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For millennia, fenugreek has been used both as a medicine and as a food spice in Egypt, India, and the Middle East. It was traditionally recommended for increasing milk production in nursing women and for the treatment of wounds, bronchitis, digestive problems, arthritis, kidney problems, and male reproductive conditions.
What Is the Scientific Evidence for Fenugreek?
In a 2-month, double-blind study of 25 individuals with type 2 diabetes, use of fenugreek (1 g per day of a standardized extract) significantly improved some measures of blood sugar control and insulin response as compared to placebo. 1 Triglyceride levels decreased and HDL (“good”) cholesterol levels increased, presumably due to the enhanced insulin sensitivity.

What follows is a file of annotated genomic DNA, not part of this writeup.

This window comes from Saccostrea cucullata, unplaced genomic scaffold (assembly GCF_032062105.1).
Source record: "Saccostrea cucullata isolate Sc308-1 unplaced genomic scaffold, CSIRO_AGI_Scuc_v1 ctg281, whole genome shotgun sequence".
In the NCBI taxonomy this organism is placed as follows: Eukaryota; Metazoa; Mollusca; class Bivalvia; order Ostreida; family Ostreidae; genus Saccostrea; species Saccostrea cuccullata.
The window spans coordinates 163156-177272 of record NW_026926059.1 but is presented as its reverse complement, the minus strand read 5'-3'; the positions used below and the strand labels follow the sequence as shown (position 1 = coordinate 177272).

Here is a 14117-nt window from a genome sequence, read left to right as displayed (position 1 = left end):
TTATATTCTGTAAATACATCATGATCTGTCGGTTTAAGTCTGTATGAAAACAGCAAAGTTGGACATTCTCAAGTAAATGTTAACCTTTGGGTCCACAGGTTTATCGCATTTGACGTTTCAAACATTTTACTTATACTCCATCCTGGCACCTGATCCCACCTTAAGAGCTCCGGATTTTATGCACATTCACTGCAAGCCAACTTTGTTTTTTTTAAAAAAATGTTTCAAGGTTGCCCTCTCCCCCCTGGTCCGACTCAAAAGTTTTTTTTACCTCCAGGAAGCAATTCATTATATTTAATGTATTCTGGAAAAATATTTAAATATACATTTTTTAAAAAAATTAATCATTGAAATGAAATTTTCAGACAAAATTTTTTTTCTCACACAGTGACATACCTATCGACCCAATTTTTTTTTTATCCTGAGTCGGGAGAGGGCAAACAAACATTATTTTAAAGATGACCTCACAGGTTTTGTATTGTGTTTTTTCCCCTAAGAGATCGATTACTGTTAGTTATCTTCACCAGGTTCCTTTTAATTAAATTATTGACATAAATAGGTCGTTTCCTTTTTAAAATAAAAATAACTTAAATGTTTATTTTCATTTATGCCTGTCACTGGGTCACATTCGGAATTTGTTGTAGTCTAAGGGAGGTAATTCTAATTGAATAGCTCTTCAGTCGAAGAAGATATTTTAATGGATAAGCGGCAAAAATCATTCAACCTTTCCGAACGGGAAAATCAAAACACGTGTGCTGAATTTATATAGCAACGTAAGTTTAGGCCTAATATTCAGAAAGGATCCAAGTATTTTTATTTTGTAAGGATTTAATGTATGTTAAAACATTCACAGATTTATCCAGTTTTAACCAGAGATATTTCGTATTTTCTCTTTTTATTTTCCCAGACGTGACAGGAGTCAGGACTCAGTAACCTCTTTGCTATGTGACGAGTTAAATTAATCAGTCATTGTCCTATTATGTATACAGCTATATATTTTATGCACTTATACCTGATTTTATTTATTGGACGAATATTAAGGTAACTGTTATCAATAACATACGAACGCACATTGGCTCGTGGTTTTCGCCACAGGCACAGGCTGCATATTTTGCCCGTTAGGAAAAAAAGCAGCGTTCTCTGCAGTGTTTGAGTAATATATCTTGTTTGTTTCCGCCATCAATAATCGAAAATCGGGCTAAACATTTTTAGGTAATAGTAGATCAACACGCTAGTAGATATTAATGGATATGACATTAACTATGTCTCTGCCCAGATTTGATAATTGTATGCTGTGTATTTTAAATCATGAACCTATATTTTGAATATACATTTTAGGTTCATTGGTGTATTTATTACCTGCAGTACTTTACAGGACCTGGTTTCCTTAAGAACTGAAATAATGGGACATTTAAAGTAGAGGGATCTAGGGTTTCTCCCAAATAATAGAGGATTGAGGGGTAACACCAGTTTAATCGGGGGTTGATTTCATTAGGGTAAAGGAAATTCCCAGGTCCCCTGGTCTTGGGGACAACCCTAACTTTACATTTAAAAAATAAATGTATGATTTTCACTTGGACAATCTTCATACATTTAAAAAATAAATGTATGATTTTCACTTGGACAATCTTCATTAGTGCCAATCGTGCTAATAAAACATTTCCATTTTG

Similar benefits have been seen in animal studies and open human trials, as well. 2
Because the seeds of fenugreek are somewhat bitter, they are best taken in capsule form. The typical dosage is 5 to 30 g of defatted fenugreek taken 3 times a day with meals. The one double-blind study of fenugreek used 1 g per day of a water/alcohol fenugreek extract.
- Gupta A, Gupta R, Lal B. Effect of Trigonella foenum-graecum (fenugreek) seeds on glycaemic control and insulin resistance in type 2 diabetes mellitus: a double blind placebo controlled study. J Assoc Physicians India. 49():1057-61.
- Sharma RD, Sarkar A, Hazra DK, et al. Use of fenugreek seed powder in the management of non-insulin dependent diabetes mellitus. Nutr Res. 1996;16:1331-1339.